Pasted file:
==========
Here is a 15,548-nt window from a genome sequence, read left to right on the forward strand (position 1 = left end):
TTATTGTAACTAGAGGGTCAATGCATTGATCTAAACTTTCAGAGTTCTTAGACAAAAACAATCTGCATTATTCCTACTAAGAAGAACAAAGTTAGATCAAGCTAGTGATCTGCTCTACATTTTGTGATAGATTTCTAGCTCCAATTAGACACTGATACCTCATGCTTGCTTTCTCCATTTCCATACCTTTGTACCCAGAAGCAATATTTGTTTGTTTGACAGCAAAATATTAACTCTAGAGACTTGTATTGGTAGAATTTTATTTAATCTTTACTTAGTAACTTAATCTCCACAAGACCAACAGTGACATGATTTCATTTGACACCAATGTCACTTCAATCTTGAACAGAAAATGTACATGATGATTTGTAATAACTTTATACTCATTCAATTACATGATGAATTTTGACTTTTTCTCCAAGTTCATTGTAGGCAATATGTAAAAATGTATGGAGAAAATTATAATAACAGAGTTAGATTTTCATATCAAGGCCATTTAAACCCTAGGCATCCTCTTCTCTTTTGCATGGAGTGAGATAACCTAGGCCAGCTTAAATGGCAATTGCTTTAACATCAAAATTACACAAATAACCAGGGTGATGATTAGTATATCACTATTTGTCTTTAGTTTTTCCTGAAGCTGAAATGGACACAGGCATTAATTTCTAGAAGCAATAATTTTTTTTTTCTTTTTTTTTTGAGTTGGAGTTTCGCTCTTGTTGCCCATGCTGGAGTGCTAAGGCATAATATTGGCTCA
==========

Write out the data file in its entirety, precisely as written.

Here is a 15,548-nt window from a genome sequence, read left to right on the forward strand (position 1 = left end):
TTATTGTAACTAGAGGGTCAATGCATTGATCTAAACTTTCAGAGTTCTTAGACAAAAACAATCTGCATTATTCCTACTAAGAAGAACAAAGTTAGATCAAGCTAGTGATCTGCTCTACATTTTGTGATAGATTTCTAGCTCCAATTAGACACTGATACCTCATGCTTGCTTTCTCCATTTCCATACCTTTGTACCCAGAAGCAATATTTGTTTGTTTGACAGCAAAATATTAACTCTAGAGACTTGTATTGGTAGAATTTTATTTAATCTTTACTTAGTAACTTAATCTCCACAAGACCAACAGTGACATGATTTCATTTGACACCAATGTCACTTCAATCTTGAACAGAAAATGTACATGATGATTTGTAATAACTTTATACTCATTCAATTACATGATGAATTTTGACTTTTTCTCCAAGTTCATTGTAGGCAATATGTAAAAATGTATGGAGAAAATTATAATAACAGAGTTAGATTTTCATATCAAGGCCATTTAAACCCTAGGCATCCTCTTCTCTTTTGCATGGAGTGAGATAACCTAGGCCAGCTTAAATGGCAATTGCTTTAACATCAAAATTACACAAATAACCAGGGTGATGATTAGTATATCACTATTTGTCTTTAGTTTTTCCTGAAGCTGAAATGGACACAGGCATTAATTTCTAGAAGCAATAATTTTTTTTTTCTTTTTTTTTTGAGTTGGAGTTTCGCTCTTGTTGCCCATGCTGGAGTGCTAAGGCATAATATTGGCTCA